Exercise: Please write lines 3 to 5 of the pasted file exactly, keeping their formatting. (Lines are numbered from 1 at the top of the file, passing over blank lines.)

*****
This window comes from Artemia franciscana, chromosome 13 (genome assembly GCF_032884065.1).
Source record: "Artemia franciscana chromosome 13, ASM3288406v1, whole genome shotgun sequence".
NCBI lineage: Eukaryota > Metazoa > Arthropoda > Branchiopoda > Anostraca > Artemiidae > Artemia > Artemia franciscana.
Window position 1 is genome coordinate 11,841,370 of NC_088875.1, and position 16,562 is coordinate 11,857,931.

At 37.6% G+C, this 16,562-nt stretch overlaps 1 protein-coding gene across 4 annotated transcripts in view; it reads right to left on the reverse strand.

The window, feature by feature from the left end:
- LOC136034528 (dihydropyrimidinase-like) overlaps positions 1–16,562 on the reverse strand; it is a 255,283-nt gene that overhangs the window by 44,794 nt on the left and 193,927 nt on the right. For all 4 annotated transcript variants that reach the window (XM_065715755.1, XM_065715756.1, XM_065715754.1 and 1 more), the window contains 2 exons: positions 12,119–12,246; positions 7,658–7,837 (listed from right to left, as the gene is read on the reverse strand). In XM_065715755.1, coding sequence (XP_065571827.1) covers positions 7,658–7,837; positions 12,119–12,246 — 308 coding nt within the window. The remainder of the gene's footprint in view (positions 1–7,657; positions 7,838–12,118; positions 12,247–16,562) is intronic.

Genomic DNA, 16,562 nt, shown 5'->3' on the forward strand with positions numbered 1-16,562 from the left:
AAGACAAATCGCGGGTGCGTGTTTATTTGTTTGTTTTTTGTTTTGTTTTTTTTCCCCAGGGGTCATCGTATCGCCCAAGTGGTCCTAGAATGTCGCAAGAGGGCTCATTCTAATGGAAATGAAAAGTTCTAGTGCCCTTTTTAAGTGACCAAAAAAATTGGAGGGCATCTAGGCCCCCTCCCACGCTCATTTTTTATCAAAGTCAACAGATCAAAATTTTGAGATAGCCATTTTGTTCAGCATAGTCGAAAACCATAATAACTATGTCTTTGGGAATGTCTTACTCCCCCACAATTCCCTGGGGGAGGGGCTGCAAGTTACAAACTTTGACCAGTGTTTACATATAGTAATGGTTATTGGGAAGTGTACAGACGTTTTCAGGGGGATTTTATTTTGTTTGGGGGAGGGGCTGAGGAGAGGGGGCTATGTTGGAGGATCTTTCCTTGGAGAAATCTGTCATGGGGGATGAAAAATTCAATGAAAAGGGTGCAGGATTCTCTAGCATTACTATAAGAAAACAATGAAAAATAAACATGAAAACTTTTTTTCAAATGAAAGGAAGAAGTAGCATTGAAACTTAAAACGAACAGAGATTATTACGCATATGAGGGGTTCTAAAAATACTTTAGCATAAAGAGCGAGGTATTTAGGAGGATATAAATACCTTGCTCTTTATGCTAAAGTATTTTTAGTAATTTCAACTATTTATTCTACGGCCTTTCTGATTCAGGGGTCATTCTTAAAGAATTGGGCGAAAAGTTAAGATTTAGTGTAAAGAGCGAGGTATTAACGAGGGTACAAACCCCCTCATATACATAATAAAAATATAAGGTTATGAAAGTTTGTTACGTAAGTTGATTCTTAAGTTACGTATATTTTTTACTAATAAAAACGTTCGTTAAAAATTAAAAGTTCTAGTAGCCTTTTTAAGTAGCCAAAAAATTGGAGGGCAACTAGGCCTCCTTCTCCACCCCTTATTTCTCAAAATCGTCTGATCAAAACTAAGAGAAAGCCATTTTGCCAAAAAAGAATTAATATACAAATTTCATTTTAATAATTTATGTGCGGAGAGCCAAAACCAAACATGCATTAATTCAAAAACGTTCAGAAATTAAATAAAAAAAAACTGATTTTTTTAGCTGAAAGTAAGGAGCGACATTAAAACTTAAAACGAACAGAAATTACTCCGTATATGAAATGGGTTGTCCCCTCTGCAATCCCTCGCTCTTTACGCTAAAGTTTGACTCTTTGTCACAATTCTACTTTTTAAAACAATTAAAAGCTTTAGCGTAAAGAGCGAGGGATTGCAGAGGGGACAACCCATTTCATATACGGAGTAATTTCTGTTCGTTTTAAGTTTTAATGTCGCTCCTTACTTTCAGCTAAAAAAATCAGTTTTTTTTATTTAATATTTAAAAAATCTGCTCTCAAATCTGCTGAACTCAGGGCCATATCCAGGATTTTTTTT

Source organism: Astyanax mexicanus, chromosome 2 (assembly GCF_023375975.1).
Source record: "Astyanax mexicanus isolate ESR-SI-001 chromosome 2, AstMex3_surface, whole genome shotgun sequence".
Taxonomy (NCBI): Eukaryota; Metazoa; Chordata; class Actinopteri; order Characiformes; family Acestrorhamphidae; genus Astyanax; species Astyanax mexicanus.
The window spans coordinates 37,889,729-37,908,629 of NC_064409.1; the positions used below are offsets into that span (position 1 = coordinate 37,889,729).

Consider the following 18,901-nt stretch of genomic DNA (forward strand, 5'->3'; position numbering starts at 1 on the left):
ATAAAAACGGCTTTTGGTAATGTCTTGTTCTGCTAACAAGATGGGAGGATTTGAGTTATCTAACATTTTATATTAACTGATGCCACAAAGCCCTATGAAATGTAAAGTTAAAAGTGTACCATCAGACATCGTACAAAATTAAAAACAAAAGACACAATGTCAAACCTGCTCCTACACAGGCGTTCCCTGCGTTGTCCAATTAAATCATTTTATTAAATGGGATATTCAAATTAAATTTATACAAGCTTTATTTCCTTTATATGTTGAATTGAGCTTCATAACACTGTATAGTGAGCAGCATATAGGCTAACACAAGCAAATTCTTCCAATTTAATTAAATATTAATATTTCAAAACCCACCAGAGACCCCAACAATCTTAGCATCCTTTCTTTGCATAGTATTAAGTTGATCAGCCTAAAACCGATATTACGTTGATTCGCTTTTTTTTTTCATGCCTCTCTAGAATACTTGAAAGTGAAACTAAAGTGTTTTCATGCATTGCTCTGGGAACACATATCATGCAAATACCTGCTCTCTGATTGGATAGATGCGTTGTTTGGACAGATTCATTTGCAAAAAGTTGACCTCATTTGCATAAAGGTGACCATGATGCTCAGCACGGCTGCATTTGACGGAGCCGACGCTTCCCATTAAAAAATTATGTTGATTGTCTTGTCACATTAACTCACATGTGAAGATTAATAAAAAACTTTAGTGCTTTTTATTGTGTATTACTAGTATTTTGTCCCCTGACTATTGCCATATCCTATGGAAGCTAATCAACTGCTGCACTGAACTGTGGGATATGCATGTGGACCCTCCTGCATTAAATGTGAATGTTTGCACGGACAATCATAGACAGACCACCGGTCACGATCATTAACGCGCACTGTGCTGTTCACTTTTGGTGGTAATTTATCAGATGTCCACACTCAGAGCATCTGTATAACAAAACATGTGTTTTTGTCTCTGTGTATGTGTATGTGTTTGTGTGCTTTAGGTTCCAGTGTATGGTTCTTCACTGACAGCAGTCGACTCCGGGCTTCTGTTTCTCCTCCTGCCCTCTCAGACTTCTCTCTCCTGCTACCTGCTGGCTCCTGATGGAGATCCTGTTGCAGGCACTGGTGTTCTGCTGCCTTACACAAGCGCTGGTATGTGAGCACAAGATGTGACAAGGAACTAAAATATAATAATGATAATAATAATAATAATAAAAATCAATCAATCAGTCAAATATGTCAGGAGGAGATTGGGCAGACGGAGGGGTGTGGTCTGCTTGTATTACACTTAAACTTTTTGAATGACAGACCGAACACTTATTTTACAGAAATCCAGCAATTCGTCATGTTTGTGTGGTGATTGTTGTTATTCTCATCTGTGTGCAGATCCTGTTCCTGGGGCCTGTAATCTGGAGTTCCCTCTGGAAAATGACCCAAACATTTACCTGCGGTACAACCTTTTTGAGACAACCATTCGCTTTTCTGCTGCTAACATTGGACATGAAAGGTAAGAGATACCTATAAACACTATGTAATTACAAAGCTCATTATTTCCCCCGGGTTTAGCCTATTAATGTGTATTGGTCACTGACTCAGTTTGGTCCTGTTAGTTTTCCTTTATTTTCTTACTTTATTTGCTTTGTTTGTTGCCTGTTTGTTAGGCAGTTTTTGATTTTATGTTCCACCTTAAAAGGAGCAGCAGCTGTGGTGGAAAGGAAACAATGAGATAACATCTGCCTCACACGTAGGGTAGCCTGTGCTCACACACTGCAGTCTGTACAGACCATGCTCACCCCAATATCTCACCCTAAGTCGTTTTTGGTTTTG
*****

NCBI lineage: Eukaryota > Metazoa > Arthropoda > Branchiopoda > Anostraca > Artemiidae > Artemia > Artemia franciscana.
Window position 1 is genome coordinate 11,841,370 of NC_088875.1, and position 16,562 is coordinate 11,857,931.

At 37.6% G+C, this 16,562-nt stretch overlaps 1 protein-coding gene across 4 annotated transcripts in view; it reads right to left on the reverse strand.